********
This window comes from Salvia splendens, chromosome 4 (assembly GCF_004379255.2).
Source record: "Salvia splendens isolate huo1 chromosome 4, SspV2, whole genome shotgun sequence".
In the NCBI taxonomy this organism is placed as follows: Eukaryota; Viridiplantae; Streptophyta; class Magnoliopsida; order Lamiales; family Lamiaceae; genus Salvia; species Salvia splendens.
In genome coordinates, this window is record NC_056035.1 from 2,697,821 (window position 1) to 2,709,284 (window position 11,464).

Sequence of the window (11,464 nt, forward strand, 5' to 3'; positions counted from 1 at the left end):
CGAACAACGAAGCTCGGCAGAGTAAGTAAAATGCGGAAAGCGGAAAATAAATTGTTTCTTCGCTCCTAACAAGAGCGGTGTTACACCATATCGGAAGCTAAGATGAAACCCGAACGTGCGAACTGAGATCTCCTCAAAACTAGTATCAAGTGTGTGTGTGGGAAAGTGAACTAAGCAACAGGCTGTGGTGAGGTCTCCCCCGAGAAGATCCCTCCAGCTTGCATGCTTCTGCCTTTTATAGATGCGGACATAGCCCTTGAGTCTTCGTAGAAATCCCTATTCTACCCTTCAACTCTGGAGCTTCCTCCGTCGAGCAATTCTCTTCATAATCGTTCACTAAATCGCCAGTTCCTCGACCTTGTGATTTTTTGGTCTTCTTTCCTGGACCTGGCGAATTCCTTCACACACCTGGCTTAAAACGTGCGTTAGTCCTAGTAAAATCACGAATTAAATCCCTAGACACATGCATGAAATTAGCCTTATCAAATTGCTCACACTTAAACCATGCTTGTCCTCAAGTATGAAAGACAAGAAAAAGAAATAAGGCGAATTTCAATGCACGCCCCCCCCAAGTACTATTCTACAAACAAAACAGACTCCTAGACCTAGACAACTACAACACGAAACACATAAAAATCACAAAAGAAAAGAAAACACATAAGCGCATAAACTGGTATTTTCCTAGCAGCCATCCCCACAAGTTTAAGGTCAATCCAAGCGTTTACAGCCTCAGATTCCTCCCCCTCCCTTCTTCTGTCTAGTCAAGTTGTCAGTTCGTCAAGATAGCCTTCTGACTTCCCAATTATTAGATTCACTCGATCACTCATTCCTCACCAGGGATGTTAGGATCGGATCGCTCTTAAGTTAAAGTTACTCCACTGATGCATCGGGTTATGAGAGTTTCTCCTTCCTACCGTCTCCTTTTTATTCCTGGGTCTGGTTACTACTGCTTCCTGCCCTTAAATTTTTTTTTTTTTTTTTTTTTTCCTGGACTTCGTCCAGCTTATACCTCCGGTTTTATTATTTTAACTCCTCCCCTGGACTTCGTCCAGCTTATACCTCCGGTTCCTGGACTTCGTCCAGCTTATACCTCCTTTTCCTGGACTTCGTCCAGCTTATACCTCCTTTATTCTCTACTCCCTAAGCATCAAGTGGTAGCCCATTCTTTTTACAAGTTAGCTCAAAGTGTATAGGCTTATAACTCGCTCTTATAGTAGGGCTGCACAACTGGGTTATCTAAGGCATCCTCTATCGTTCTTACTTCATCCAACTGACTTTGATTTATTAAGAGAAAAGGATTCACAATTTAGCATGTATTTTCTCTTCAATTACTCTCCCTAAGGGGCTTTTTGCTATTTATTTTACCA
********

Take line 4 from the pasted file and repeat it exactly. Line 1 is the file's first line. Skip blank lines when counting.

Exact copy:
In genome coordinates, this window is record NC_056035.1 from 2,697,821 (window position 1) to 2,709,284 (window position 11,464).